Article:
Kelab Rahman Putra Malaysia 1st & 2nd — Blue Tee 95 137.00 72.30 18.72
Total 172.98
Average Diff 17.298
Gilagolf Handicap Index for gilagolf 16.606

If anyone wants to set up their own stats site with the software, let me know, it’s quite straightforward to get it up!

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Taming the Mines


We had a chance to play in Mines recently and the theory is proven – we need to play in very very expensive courses and we will play better because of our inherent kiasun-ness to not mess up and make the experience a living nightmare.

I scored probably the best I had in years, except for the 80 I did a few years ago at Damai Laut. An 82, with 9 pars, 2 birdies, 3 bogeys, 2 doubles and 2 triples.

It started crap though, with a pulled shot into the hazard and an incapable recovery for a triple on the first hole. The other triple on the first nine (we teed off the back nine) was after my drive stayed out of the water at the side in the hazard and I sliced it back into the water. Aside from those two brain-farts, the other double bogey came from a pulled drive on the 1st, and a pulled second into the woods on the 8th. The first birdie came on the first par 5 and the second was on the 17th, the green that fronted Tun Mahathir’s house. Which is here:


I was wondering why on earth does the Tun’s house have a chimney?

The score could be lower – missed birdies on the 9th and the index 1 3rd could have put me in for 80, but then again, it could have been a lot worse. My drives were pulled left and a few times saved by the heavy rough from going into the drink. So, this is an extremely rare occasion when even with bad driving, a lot of luck and very good second shots/approach shots saved the game. I think this is probably not so much of a norm than an exception, but let’s see. NEXT GAME!

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There you go – 111th in the world tied with 1st in the world



A couple of things.

My prediction was spot on. Tiger shot 68. He messed up the back 9 as predicted…couple of birdies, couple of bogeys. BAM! I just want to brag. Because I rarely get it correct, but because I was so pissed with Hank Heiney for sounding like Nostradamus only to eat crap after that when Tiger displayed no issues with his short game.

Hank: There is no way someone can get back his chipping so easily. HE HAS THE DAMN YIPS. Trust me, I am a short game expert and one of the top golf instructors in the world. I trained Tiger and made him what he is. His dad didn’t do crap for him and that Bitch Harmon guy is  wanker. I am the best. Call me at 1-800-HANKHASABIGDIC. Free lessons at my place if you are pornstar.

Gilagolf: Wait – Tiger didn’t mess his chips. His bogeys came from stupid drives and stupid putts. In fact, this guy’s chips are amazing. What are you talking about, the yips?

Hank:….Call me at 1-800-HANKHASABIGDIC.  Free lessons at my place if you are pornstar. Did I mention that it’s HANKHASABIGDIC?

Secondly – we now have the 111st player in the world teeing up with the 1st player in the world. And the 111 guy is a bigger attraction than the 1st player in the world. Only in golf will you see this, that 111 > 1. In ATP, this means James Ward is a better tennis player than Novak Djokovic. In badminton it is Dinuka KARUNARATNA vs Chen Long and Dinuka is bigger and more famous. In football, it means Libya is bigger news than Germany. You get the idea.

Tiger is NOT the 111st player in the world. He’s just at that spot temporarily for whatever reason because he doesn’t play. You would have the world believe that Tomohiro Kondo is better than him?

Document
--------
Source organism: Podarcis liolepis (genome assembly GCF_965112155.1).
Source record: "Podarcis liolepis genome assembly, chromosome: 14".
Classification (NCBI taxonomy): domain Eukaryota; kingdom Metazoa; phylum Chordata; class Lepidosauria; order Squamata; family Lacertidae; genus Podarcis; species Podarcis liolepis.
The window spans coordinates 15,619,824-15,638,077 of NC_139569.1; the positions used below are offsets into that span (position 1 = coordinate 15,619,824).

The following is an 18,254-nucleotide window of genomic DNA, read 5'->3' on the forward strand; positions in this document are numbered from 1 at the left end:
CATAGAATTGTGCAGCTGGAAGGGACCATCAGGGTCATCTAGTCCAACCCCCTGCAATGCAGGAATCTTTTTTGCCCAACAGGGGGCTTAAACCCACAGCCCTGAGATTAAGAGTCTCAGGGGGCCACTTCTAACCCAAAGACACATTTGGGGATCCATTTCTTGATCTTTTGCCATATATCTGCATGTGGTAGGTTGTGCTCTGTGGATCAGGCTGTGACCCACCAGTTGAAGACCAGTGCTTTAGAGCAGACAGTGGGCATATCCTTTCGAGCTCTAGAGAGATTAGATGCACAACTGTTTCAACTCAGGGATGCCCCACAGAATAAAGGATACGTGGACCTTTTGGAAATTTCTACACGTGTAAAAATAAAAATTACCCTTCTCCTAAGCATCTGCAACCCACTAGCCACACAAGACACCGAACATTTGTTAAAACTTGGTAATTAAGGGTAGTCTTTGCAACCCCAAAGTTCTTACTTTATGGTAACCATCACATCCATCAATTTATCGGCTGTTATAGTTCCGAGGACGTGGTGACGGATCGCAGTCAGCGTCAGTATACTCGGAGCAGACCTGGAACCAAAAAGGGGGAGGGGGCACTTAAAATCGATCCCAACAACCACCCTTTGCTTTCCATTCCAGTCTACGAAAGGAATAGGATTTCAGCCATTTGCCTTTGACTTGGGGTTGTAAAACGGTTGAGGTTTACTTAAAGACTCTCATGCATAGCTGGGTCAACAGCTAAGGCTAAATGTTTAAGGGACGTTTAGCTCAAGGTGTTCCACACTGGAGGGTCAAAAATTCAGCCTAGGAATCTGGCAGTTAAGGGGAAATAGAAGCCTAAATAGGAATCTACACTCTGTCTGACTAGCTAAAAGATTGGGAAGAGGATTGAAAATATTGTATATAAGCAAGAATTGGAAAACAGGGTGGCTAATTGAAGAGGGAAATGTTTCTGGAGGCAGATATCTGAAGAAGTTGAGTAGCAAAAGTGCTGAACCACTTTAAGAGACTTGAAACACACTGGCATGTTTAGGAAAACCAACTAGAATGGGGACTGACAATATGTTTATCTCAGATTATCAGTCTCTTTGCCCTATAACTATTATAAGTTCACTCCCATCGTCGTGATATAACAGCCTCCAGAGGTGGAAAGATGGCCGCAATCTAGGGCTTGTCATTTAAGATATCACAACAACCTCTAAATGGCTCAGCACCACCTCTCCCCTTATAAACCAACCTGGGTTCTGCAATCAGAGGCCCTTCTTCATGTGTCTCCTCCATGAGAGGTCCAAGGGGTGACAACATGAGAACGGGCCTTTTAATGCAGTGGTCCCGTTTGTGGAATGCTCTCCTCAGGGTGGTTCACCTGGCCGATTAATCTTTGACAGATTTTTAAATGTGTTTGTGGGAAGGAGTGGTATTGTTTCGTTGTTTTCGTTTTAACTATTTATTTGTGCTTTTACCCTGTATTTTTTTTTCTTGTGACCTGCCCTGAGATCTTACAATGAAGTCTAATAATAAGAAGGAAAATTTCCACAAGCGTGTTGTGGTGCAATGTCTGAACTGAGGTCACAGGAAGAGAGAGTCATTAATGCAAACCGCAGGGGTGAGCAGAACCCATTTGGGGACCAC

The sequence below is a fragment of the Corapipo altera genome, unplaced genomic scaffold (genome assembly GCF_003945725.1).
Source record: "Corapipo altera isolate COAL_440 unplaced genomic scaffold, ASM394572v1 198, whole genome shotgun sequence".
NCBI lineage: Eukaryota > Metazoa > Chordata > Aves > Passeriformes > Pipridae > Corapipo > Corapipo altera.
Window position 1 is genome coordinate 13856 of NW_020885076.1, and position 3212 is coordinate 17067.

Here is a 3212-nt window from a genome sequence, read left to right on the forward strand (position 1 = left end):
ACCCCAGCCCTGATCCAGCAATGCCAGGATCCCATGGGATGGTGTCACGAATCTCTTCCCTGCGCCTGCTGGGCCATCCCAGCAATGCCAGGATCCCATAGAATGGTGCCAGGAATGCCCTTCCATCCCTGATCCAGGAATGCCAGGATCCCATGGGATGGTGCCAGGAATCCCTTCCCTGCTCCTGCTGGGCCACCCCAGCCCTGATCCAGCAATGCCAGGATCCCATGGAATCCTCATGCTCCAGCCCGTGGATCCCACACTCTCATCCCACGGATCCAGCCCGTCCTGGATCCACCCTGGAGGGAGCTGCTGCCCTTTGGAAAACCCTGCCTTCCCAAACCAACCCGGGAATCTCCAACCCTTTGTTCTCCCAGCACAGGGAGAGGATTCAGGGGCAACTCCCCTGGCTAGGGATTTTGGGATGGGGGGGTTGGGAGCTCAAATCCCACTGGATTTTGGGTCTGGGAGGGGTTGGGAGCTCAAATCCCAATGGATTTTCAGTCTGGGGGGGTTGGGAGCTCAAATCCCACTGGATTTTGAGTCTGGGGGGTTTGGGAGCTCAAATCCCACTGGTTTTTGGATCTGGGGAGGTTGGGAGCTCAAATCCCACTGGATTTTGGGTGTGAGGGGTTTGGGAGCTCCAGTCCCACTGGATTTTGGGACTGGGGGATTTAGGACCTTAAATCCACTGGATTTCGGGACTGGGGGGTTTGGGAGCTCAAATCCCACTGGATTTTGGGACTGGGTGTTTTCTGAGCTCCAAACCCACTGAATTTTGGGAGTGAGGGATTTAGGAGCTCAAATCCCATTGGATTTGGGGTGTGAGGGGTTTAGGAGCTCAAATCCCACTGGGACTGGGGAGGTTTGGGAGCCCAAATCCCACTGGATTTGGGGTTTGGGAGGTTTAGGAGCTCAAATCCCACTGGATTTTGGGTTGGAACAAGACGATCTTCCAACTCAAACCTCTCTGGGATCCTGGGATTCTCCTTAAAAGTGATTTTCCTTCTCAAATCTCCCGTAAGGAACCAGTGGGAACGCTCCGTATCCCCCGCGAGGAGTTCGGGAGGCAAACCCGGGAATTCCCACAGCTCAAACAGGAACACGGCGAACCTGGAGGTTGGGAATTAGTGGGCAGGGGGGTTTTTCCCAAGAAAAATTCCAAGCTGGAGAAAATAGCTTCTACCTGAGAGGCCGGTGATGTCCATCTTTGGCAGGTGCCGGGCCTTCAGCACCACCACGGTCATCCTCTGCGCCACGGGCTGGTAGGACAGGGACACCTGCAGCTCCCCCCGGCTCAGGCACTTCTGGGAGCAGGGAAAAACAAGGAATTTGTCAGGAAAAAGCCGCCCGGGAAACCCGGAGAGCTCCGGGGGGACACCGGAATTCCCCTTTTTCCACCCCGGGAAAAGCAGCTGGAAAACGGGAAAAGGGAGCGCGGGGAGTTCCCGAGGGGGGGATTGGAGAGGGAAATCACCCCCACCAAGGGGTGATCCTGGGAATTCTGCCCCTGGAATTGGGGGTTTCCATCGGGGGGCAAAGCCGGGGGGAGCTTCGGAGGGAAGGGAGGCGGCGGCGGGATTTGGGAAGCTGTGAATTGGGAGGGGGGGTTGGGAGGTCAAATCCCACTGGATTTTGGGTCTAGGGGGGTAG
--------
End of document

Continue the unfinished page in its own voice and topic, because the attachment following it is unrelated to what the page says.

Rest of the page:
Bring it on tonight!

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Tiger at the Masters – Eat my shorts, Hank


It’s 3.45 am now and I am watching the first major since God knows when. Because of one guy. Tiger Woods.

Sure, this guy Jordan Speith is burning Augusta like he was born here.  He is probably gonna win it, barring an amazing disaster or self implosion like Rory. But. Who. Cares.

The biggest news is obviously Tiger not just making the cut, but currently shooting 4 under on the first 9 of moving day and moving into the top-10.

Eat my shorts, Hank Haney.

And the rest of this planet. Obviously, there was never in doubt about Tiger. I actually wrote a piece before the Masters Begun called My Prediction of Augusta – Tiger to almost Win it. I didn’t post it up because I didn’t finish it because my son just shit in his pants. Of course, I am not going to post it up, because people will say that’s a poser of an article and that I wrote it AFTER the second round.

The reason I wrote was simple – Tiger kills Augusta. He also will NOT come back if his game is messed up. And more than that, 3rd round, he is playing against Sergio Garcia, the racist who told him to eat fried chicken a few years back. (Fried chicken to african americans is a derogatory remark).

But let’s hold on for a while. He’s sitting at -6. Will he mess up the back 9? Probably. It’s still game rust.  He will probably bogey a few, and birdie a few and probably end the round at around 68 or 69. Which is still damn good for a guy who chipped like me.

Now. Hank Haney. This old dude. I read his book about Tiger called “The Big Miss”. Hank is a guy who typically cannot play golf, so he purportedly teaches it. He makes a crap load of predictions like this:

“In 2 trips to Augusta in 2010 before the Masters Tiger failed to break 80, finished 4th that yr, the 74 doesn’t scare me, the chipping does,”

Hank. You are beyond stupid. You are still talking smack about chipping of Tiger. He is beyond that. And stop making predictions. There is no risk to you. You make a wrong prediction, you say, “Aww, Tiger got lucky”. Your prediction becomes right, you say, “See, that’s why people pay me stupid money to make comments on golf swing that I know nothing about so I can see if I can score those pornstars that Tiger scored.” Hank is annoying. I wish he would just shut up and crawl back to whichever piece of rock he came out from before he trained Tiger.

OK, back to sleepless nights and watching Mr Woods. His putting still sucks, so watch MY prediction. He will mess abit the back 9 and finish around 68 or 69. He will end up top 10 this week. Gilagolf HAS SPOKEN! Up your heiney, Haney!